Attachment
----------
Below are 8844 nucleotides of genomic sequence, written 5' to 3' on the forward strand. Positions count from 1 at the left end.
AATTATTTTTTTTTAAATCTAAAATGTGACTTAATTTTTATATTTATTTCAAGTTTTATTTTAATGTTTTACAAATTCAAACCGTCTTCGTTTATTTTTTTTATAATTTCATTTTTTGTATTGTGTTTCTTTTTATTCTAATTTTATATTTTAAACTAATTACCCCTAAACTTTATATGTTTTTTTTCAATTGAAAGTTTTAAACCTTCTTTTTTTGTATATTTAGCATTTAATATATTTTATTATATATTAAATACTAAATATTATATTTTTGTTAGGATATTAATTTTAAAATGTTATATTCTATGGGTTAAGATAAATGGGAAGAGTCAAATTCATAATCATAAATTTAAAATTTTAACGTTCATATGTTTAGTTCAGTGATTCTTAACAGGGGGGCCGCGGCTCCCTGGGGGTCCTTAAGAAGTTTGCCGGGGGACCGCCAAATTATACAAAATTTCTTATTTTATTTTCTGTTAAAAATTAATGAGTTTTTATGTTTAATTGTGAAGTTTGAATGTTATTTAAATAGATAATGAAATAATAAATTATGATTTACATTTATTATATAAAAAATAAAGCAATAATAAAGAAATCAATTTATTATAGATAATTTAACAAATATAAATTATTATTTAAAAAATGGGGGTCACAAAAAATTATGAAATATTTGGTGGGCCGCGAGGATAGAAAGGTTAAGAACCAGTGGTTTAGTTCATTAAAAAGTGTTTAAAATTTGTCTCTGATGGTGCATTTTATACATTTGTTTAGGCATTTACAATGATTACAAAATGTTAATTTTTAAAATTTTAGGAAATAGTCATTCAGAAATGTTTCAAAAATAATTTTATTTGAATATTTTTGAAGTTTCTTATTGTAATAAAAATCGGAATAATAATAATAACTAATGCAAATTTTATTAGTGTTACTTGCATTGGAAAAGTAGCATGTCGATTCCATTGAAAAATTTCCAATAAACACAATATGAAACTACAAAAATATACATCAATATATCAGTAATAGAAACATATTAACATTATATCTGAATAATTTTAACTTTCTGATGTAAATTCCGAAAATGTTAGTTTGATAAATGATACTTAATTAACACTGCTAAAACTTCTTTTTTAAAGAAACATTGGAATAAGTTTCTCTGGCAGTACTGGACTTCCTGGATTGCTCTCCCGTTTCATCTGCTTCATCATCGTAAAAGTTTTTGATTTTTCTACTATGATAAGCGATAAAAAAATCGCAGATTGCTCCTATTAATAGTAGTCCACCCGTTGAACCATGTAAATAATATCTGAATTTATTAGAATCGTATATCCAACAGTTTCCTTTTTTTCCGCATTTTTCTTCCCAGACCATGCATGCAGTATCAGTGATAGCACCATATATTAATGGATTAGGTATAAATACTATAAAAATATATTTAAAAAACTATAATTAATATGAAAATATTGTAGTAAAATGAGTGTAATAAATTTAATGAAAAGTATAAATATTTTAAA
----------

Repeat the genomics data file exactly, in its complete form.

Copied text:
Below are 8844 nucleotides of genomic sequence, written 5' to 3' on the forward strand. Positions count from 1 at the left end.
AATTATTTTTTTTTAAATCTAAAATGTGACTTAATTTTTATATTTATTTCAAGTTTTATTTTAATGTTTTACAAATTCAAACCGTCTTCGTTTATTTTTTTTATAATTTCATTTTTTGTATTGTGTTTCTTTTTATTCTAATTTTATATTTTAAACTAATTACCCCTAAACTTTATATGTTTTTTTTCAATTGAAAGTTTTAAACCTTCTTTTTTTGTATATTTAGCATTTAATATATTTTATTATATATTAAATACTAAATATTATATTTTTGTTAGGATATTAATTTTAAAATGTTATATTCTATGGGTTAAGATAAATGGGAAGAGTCAAATTCATAATCATAAATTTAAAATTTTAACGTTCATATGTTTAGTTCAGTGATTCTTAACAGGGGGGCCGCGGCTCCCTGGGGGTCCTTAAGAAGTTTGCCGGGGGACCGCCAAATTATACAAAATTTCTTATTTTATTTTCTGTTAAAAATTAATGAGTTTTTATGTTTAATTGTGAAGTTTGAATGTTATTTAAATAGATAATGAAATAATAAATTATGATTTACATTTATTATATAAAAAATAAAGCAATAATAAAGAAATCAATTTATTATAGATAATTTAACAAATATAAATTATTATTTAAAAAATGGGGGTCACAAAAAATTATGAAATATTTGGTGGGCCGCGAGGATAGAAAGGTTAAGAACCAGTGGTTTAGTTCATTAAAAAGTGTTTAAAATTTGTCTCTGATGGTGCATTTTATACATTTGTTTAGGCATTTACAATGATTACAAAATGTTAATTTTTAAAATTTTAGGAAATAGTCATTCAGAAATGTTTCAAAAATAATTTTATTTGAATATTTTTGAAGTTTCTTATTGTAATAAAAATCGGAATAATAATAATAACTAATGCAAATTTTATTAGTGTTACTTGCATTGGAAAAGTAGCATGTCGATTCCATTGAAAAATTTCCAATAAACACAATATGAAACTACAAAAATATACATCAATATATCAGTAATAGAAACATATTAACATTATATCTGAATAATTTTAACTTTCTGATGTAAATTCCGAAAATGTTAGTTTGATAAATGATACTTAATTAACACTGCTAAAACTTCTTTTTTAAAGAAACATTGGAATAAGTTTCTCTGGCAGTACTGGACTTCCTGGATTGCTCTCCCGTTTCATCTGCTTCATCATCGTAAAAGTTTTTGATTTTTCTACTATGATAAGCGATAAAAAAATCGCAGATTGCTCCTATTAATAGTAGTCCACCCGTTGAACCATGTAAATAATATCTGAATTTATTAGAATCGTATATCCAACAGTTTCCTTTTTTTCCGCATTTTTCTTCCCAGACCATGCATGCAGTATCAGTGATAGCACCATATATTAATGGATTAGGTATAAATACTATAAAAATATATTTAAAAAACTATAATTAATATGAAAATATTGTAGTAAAATGAGTGTAATAAATTTAATGAAAAGTATAAATATTTTAAA